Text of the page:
endeavour to please them and make them easy, and to avoid every thing
that may offend and grieve them, and incur their displeasure. The
Jewish doctors ask, "What is this fear that is owing to a father?" And
they answer, "It is not to stand in his way nor to sit in his place,
not to contradict what he says nor to carp at it, not to call him by
his name, either living or dead, but 'My Father,' or 'Sir;' it is to
provide for him if he be poor, and the like."
2. Children, when they grow up to be men, must not think themselves
discharged from this duty: every man, though he be a wise man, and a
great man, yet must reverence his parents, because they are his
3. The mother is put first, which is not usual, to show that the duty
is equally owing to both; if the mother survive the father, still she
must be reverenced and obeyed.
4. It is added, and keep my sabbaths. If God provides by his law
for the preserving of the honour of parents, parents must use their
authority over their children for the preserving of the honour of God,
particularly the honour of his sabbaths, the custody of which is very
much committed to parents by the fourth commandment, Thou, and thy
son, and thy daughter. The ruin of young people has often been
observed to begin in the contempt of their parents and the profanation
of the sabbath day. Fitly therefore are these two precepts here put
together in the beginning of this abridgment of the statutes: "You
shall fear, every man, his mother and his father, and keep my
sabbaths. Those are hopeful children, and likely to do well, that
make conscience of honouring their parents and keeping holy the sabbath
5. The reason added to both these precepts is, "I am the Lord your
God; the Lord of the sabbath and the God of your parents."
III. That God only be worshipped, and not by images
"Turn you not to idols, to Elilim, to vanities, things of
no power, no value, gods that are no gods. Turn not from the true God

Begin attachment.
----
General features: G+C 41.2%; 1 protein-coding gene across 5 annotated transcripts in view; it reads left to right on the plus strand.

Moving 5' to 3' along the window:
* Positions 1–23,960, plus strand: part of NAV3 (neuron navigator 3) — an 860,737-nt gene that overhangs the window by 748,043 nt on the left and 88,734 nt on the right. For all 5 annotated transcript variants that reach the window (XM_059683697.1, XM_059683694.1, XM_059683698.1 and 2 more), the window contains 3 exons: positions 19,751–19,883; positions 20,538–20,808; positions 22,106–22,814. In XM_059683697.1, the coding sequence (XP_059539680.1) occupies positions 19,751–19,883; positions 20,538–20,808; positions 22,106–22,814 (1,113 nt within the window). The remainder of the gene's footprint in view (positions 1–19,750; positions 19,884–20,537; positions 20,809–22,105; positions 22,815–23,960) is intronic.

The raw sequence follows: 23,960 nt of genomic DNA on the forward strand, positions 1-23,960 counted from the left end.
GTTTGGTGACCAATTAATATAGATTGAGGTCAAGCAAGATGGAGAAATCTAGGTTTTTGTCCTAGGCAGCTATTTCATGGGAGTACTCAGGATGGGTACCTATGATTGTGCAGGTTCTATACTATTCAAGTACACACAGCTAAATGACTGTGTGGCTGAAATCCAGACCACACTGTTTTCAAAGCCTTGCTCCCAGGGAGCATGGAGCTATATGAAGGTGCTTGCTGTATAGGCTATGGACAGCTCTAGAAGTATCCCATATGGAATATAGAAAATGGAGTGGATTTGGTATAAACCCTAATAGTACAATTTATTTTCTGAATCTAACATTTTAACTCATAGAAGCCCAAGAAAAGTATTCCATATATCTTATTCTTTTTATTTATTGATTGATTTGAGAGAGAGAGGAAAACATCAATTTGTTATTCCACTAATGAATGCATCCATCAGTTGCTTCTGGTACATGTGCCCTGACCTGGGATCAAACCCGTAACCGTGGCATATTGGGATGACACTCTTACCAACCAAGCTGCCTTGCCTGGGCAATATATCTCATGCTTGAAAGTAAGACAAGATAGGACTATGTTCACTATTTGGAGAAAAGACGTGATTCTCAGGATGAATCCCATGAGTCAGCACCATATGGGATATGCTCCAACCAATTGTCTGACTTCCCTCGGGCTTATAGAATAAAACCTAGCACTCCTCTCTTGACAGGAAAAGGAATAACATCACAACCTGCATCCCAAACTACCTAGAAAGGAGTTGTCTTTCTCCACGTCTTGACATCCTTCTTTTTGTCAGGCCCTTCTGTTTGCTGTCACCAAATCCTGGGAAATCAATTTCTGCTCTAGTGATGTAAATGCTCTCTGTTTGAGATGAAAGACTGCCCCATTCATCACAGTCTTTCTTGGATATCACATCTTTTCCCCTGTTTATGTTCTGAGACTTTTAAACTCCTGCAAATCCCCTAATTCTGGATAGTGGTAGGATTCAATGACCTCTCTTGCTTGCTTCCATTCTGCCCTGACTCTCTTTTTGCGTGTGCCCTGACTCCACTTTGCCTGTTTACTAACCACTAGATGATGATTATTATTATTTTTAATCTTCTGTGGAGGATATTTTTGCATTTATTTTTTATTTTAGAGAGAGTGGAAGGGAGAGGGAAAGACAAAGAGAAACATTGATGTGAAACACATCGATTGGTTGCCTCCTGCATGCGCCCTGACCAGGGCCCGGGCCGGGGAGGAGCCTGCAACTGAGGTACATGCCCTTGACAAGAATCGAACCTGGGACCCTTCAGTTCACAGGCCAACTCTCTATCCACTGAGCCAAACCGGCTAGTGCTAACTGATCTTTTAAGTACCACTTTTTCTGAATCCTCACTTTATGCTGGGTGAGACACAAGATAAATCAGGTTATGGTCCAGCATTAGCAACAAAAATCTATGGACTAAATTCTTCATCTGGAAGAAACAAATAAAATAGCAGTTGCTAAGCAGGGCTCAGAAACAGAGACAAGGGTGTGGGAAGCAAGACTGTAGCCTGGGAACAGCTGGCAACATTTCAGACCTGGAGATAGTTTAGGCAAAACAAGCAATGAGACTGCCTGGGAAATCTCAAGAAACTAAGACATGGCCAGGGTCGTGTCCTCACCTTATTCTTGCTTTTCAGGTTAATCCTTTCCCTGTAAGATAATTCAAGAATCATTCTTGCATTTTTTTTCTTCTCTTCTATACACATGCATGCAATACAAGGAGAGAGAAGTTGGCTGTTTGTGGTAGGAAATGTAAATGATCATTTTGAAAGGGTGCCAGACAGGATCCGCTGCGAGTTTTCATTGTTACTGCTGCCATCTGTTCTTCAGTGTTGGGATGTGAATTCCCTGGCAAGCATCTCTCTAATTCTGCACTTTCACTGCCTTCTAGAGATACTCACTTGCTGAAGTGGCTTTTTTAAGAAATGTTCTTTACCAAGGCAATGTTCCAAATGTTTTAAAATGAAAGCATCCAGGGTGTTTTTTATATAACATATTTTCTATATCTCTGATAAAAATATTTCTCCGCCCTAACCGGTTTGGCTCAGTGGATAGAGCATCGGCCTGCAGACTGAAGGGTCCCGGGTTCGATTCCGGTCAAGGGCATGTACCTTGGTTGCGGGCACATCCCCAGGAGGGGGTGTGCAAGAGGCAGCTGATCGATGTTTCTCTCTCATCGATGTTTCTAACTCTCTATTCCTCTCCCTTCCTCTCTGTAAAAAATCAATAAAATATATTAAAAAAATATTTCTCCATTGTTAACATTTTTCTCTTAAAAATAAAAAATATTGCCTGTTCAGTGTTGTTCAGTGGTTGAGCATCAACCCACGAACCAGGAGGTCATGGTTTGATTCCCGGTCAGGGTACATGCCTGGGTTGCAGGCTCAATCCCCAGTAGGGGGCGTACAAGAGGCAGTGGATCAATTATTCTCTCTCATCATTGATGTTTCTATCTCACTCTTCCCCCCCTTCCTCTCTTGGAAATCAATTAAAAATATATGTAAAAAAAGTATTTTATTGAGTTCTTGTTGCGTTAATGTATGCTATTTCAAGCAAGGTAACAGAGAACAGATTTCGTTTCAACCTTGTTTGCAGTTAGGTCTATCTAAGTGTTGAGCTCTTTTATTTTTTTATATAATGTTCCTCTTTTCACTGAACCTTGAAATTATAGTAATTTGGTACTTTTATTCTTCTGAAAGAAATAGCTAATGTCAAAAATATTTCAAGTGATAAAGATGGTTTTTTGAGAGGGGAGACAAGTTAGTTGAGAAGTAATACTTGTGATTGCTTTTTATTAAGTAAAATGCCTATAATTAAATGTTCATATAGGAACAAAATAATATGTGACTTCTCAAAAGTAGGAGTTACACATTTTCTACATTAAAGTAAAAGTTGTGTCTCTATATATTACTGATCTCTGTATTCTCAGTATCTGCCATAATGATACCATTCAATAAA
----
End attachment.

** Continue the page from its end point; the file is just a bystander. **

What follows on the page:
to false ones, from the mighty God to impotent ones, from the God that
will make you holy and happy to those that will deceive you, debauch
you, ruin you, and make you for ever miserable. Turn not your eye to
them, much less your heart. Make not to yourselves gods, the
creatures of your own fancy, nor think to worship the Creator by molten
gods. You are the work of God's hands, be not so absurd as to worship
gods the work of your own hands." Molten gods are specified for
the sake of the molten calf.
IV. That the sacrifices of their peace-offerings should always be
offered, and eaten, according to the law,
There was some particular reason, it is likely, for the repetition of
this law rather than any other relating to the sacrifices. The eating
of the peace-offerings was the people's part, and was done from under
the eye of the priests, and perhaps some of them had kept the cold meat
of their peace-offerings, as they had done the manna
longer than was appointed, which occasioned this caution; see the law
God will have his own work done in his own time. Though the sacrifice
was offered according to the law, if it was not eaten according to the
law, it was not accepted. Though ministers do their part, what the
better if people do not theirs? There is work to be done after our
spiritual sacrifices, in a due improvement of them; and, if this be
neglected, all is in vain.
V. That they should leave the gleanings of their harvest and vintage
for the poor,
Note, Works of piety must be always attended with works of charity,
according as our ability is. When they gathered in their corn, they
must leave some standing in the corner of the field; the Jewish doctors
say, "It should be a sixtieth part of the field;" and they must also
leave the gleanings and the small clusters of their grapes, which at
first were overlooked. This law, though not binding now in the letter
of it, yet teaches us,
1. That we must not be covetous and griping, and greedy of every thing
we can lay any claim to; nor insist upon our right in things small and
2. That we must be well pleased to see the poor supplied and refreshed
with the fruit of our labours. We must not think every thing lost that
goes beside ourselves, nor any thing wasted that goes to the poor.
3. That times of joy, such as harvest-time is, are proper times for
charity; that, when we rejoice, the poor may rejoice with us, and when
our hearts are blessing God their loins may bless us.
11 Ye shall not steal, neither deal falsely, neither lie one to
12 And ye shall not swear by my name falsely, neither shalt
thou profane the name of thy God: I am the LORD.
13 Thou shalt not defraud thy neighbour, neither rob him: the
wages of him that is hired shall not abide with thee all night
until the morning.
14 Thou shalt not curse the deaf, nor put a stumbling block
before the blind, but shalt fear thy God: I am the LORD.
15 Ye shall do no unrighteousness in judgment: thou shalt not
respect the person of the poor, nor honour the person of the
mighty: but in righteousness shalt thou judge thy neighbour.
16 Thou shalt not go up and down as a talebearer among thy
people: neither shalt thou stand against the blood of thy
neighbour: I am the LORD.
17 Thou shalt not hate thy brother in thine heart: thou shalt